For the first six years of my bird photography “career” I rarely encountered banded birds but in the last two years or so I encounter them regularly, some species more than others. Usually when I see a bird with bands or transmitters strapped to their backs I don’t even click the shutter except for documentation purposes.
This image of a banded Burrowing Owl was taken on July 13. Based on my multiple encounters with them I’d estimate that almost 3/4 of the Burrowing Owls on Antelope Island are banded or have transmitters. Or both.
This shot of a banded juvenile Loggerhead Shrike was taken on July 6. Most (significantly over half) of the shrikes on the island are also banded.
Like this adult, some shrikes have an incredible amount of “jewelry” strapped to their legs.
This banded (look closely at its right leg) juvenile shrike landed on the tailgate of my pickup, also on the morning of July 6.
On July 15 I photographed this Caspian Tern at Bear River Migratory Bird Refuge. If you look closely you’ll see that it’s banded.
Another shot of the same bird shows three bands on its left leg and one huge band on its right.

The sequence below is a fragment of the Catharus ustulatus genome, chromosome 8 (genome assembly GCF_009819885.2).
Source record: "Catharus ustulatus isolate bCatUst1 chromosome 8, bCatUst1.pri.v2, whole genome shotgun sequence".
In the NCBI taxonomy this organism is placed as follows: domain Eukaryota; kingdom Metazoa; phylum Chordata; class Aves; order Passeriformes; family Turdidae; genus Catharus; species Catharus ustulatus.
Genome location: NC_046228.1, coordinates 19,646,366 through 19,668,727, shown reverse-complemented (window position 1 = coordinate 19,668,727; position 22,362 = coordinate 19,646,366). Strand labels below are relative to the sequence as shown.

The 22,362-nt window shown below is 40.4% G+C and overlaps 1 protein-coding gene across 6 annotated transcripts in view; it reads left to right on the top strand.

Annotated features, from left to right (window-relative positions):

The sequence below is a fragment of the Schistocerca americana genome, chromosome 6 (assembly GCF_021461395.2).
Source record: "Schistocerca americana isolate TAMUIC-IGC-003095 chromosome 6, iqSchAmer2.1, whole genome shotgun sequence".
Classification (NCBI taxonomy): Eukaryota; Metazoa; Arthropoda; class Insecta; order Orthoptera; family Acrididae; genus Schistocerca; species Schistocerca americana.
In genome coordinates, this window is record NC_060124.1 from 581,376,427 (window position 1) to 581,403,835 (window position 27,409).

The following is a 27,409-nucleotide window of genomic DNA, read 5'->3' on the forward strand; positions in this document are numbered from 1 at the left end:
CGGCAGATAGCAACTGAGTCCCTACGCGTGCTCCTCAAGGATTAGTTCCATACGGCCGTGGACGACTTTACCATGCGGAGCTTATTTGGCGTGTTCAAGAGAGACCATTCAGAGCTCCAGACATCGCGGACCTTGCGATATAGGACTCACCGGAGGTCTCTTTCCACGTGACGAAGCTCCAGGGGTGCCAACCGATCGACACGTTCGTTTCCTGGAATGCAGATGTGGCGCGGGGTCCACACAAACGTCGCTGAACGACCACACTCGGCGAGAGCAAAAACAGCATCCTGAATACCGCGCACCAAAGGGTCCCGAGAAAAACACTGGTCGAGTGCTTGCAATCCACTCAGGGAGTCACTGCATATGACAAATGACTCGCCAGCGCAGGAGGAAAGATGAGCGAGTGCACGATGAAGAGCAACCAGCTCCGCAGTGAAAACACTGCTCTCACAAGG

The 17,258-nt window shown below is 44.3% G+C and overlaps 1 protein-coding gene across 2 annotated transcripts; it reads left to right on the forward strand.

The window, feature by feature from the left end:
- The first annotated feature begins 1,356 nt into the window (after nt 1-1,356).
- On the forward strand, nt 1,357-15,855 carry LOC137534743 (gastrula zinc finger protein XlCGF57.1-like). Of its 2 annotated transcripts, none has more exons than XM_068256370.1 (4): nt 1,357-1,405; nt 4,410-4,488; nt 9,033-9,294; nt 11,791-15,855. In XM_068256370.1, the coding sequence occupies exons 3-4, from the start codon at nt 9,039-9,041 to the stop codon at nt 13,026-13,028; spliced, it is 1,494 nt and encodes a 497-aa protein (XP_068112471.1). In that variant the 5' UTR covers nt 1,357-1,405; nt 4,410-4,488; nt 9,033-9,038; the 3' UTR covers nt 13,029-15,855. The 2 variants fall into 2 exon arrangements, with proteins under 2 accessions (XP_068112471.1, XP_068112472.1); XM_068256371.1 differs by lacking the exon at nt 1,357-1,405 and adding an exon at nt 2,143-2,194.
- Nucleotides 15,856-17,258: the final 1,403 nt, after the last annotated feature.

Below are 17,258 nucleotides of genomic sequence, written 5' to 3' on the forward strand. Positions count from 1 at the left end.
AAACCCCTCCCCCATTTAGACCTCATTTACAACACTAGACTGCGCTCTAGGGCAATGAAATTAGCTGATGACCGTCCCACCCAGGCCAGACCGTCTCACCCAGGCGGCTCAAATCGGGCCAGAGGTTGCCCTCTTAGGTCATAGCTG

Last week I sent this image and reported the sighting to email@example.com…
and as they usually do they sent me this Certificate of Appreciation. I always find it interesting to see when and where the bird was banded and by whom. Obviously this kind of information can be of significant value in managing bird populations so I regularly report banded birds when I can read the numbers on the bands and I’ve long supported (publicly and otherwise) the banding efforts of legitimate banding organizations such as HawkWatch International and Great Salt Lake Institute (GSLI).
But my concerns about banding are growing. It’s a complicated and controversial subject – much too complex to go into in any detail here but I’m reading reports that suggest that in many cases banding and other tracking instruments may be doing more harm to birds than we ever knew – in some cases more harm than good. I’m aware of several banders that have at least some of the same concerns.
It’s a subject I’ll be following closely and likely be reporting on in the future.
Note: I’m off on another jaunt to Montana – duration unknown. I’ve scheduled posts in my absence but I’ll be without access to a computer so I won’t be responding to any comments, though I do receive your comments on my phone when I have a signal and I always enjoy them.
Wish me luck with the smoke from the fires in Washington, Oregon and Idaho – the prevailing wind direction is not helpful…